Okay, so now we have some background on the man behind all of those inventions and how he made his rise to fame and fortune. Let's now zoom right into this whole "hypersonic" notion and explain what exactly it is and how it works, before covering what some of its applications may in fact be.
In order to begin explaining this technology, let's first imagine a light bulb which is used to direct light in a certain area. Basically, we can put the light where it's needed; we don't have to light our whole house to look for something in the kitchen.
Now, without this ability to concentrate and direct light where we want and need it, we could not have things like TV, movies, computers, CD's, lasers etc.
Moving over to sound to complete the analogy, after 80 years of loudspeakers we still throw the sound all over the environment the speaker is located in rather than directing it to the listener's ears.
"I thought it was about time to put sound where you want to." - Woody Norris
So instead of filling a room with sound, Woody had the notion that we should be able to create the sound next to 'your ears'.
Traditionally when discussing a loudspeaker the sound is produced on the front face of the unit by the speaker drivers and then projected out into the room, filling it with sound. This is fine in theory and practice, but we have since determined that air is not linear in nature and rather it is affected by several factors.
"All of audio as we know it is an attempt to be more and more linear." - Woody Norris
If a signal is pushed beyond 80db the air in the environment begins to corrupt the signal you're propagating, because the speed at which sound travels is not constant; (rather, it's fairly slow). Changes begin to occur with temperature and barometric alterations (as to how fast it's moving through the air).
Imagine a sine wave in the air. Now, if the amplitude (volume) of the signal increases too much, there is a change on the pressure in the environment where it's being created, which means during the making of that sine wave the speed at which it propagates (itself) is changing as a response to the air changes.
So we now know that a propagated signal can be corrupted by natural phenomena occurring in the environment around us all the time; that being constant changes in the pressure and density of the air around us.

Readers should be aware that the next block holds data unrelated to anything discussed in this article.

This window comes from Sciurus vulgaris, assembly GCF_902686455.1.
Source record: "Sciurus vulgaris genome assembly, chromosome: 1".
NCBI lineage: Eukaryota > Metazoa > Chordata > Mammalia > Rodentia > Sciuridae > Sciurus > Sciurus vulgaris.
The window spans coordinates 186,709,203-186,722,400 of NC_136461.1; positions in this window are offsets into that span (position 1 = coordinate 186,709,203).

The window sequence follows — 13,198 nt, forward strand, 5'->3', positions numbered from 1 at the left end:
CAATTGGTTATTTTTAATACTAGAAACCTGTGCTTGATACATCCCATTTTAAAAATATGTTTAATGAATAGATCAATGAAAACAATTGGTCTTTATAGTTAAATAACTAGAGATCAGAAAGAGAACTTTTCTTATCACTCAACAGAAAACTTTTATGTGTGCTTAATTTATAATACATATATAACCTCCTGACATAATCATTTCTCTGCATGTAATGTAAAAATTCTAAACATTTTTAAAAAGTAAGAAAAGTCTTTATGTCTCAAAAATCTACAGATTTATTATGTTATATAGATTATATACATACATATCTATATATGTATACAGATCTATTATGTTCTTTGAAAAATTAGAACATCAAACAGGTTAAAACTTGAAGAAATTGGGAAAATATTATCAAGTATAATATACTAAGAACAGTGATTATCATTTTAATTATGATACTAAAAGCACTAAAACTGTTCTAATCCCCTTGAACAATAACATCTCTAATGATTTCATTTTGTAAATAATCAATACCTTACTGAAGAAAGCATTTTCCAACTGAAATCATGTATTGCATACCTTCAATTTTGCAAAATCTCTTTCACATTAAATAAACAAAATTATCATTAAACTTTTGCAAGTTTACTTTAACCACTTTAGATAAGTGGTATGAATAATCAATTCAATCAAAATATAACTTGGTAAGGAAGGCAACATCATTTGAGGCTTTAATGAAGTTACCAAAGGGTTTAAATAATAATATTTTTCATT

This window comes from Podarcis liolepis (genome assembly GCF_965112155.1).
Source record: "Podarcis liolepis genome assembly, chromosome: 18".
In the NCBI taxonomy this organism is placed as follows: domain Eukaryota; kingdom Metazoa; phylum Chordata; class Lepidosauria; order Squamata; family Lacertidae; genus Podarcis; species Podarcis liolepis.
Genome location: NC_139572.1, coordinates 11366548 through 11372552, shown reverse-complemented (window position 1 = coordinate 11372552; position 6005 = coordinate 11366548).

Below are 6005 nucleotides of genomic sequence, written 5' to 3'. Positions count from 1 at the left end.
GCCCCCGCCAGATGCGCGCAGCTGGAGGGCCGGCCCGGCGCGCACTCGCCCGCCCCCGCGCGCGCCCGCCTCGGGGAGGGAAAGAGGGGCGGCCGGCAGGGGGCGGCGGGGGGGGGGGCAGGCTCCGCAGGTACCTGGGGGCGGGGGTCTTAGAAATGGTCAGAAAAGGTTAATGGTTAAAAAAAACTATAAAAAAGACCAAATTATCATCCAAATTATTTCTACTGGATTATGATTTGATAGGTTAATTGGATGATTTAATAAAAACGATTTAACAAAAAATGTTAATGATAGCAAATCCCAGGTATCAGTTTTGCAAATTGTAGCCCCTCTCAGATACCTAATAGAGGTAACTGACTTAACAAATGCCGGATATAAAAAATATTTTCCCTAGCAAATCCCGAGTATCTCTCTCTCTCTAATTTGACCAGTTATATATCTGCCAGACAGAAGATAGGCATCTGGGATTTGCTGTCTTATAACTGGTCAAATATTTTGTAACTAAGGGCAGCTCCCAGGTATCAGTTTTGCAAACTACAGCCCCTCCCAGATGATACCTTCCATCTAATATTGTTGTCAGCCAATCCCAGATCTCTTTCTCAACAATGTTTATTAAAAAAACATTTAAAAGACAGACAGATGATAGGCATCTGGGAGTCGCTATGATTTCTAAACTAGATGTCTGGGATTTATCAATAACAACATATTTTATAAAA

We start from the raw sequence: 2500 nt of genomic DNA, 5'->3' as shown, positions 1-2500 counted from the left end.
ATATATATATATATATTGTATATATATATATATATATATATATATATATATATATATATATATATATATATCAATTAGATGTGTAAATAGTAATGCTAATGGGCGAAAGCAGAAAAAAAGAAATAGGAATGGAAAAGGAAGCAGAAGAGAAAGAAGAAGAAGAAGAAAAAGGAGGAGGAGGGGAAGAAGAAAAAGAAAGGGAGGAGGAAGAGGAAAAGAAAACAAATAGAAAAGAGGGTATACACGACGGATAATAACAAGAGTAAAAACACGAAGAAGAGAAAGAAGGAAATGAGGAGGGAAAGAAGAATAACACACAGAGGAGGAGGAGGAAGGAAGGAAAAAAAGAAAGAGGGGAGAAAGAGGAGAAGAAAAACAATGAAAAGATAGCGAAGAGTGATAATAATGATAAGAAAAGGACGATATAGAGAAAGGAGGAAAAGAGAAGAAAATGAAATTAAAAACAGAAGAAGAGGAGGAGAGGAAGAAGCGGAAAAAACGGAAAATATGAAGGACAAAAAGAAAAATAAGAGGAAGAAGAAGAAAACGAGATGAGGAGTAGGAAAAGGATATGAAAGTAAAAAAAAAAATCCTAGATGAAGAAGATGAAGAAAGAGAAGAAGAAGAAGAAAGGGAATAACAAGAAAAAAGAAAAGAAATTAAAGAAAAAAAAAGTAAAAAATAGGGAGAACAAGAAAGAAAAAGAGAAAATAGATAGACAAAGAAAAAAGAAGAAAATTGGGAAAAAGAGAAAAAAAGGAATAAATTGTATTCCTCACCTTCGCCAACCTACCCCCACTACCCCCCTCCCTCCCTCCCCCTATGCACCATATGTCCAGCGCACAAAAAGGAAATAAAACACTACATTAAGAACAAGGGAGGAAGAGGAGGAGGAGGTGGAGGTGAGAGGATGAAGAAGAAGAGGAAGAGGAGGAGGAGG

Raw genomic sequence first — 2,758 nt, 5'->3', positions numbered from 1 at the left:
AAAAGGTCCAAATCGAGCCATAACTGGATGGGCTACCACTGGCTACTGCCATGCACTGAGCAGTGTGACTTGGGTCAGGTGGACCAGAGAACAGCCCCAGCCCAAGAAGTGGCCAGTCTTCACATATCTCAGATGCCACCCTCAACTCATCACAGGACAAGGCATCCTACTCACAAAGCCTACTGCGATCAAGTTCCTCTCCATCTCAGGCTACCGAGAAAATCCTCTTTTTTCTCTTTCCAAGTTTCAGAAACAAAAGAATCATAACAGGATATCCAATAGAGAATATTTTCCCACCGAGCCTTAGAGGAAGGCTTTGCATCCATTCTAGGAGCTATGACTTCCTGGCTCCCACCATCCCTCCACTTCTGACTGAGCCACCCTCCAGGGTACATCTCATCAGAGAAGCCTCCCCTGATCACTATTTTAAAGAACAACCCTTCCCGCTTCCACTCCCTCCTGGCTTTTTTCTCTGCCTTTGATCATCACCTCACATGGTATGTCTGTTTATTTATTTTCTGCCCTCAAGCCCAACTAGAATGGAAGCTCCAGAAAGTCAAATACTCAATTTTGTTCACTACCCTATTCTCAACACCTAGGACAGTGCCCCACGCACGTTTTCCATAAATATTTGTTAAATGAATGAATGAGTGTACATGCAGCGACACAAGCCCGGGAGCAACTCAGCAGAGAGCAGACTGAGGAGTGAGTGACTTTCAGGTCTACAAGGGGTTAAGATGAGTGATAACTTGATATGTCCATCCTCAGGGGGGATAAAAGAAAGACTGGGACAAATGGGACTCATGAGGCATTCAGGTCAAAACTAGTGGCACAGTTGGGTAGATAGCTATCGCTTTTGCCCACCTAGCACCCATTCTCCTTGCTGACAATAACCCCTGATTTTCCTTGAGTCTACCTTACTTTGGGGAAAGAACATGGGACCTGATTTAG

So logically the next step is to find a method to the madness. Can this corruption be tracked and compensated for? The answer is yes; it turns out that this corrupting phenomena in the air can be predicted and therefore manipulated in a way that is beneficial to the cause.
So basically an aspect of this technology is that it sets out to utilize the most fundamental factors we take for granted, in a better way than we do now; this by gaining a better understanding of these forces and thinking simply in a non-linear fashion in order to implement this understanding.
Okay, so we know that HyperSonic Sound takes into account the most fundamental forces that exist in the environment we live in. Let's now discuss how this sound is actually produced.
When a HyperSonic speaker panel is aimed at someone, the air between that person and the panel is 'mapped' and the space is divided up into literally millions of separate points between the person and the panel. Once the air has been specially mapped, the audio to be produced can then be sent down this column of air right to the person's ear or into their head as the case may be.
The sound is produced along this column of air rather than everywhere in the environment in a non-efficient manner (which requires more and more power as the distance grows, traditionally). For this reason, the inverse square law does not apply. What this law states is that sound drops off about 2/3 for every doubling of distance. Ie. 6dB when you go from one meter to two meters.
So what does that actually mean besides obvious gains in efficiency and power usage? - If I went to see a concert using HyperSonic Sound devices, the show would sound the same in the front row center as the back row corner, which is pretty cool.
Rather than a traditional speaker producing the sound at point A and then the user receiving a diluted corrupted version of it by the time it reaches point B, HyperSonic Sound allows the signal to be sent directly to your ears (and can be bounced off walls, too) without the need for it to travel around the room (unnecessarily) and be corrupted on its path to you.
This audio can then be narrowed or spread and can be set so that only the left ear gets the left channel information and vice versa, eliminating spill-over caused by one ear hearing the information meant for the other.
So for arguments sake, if you're a little bit confused still, imagine a really nice pair of stereo headphones, but you're not wearing anything at all. The sound is being sent down a private "air-way" express to your head.
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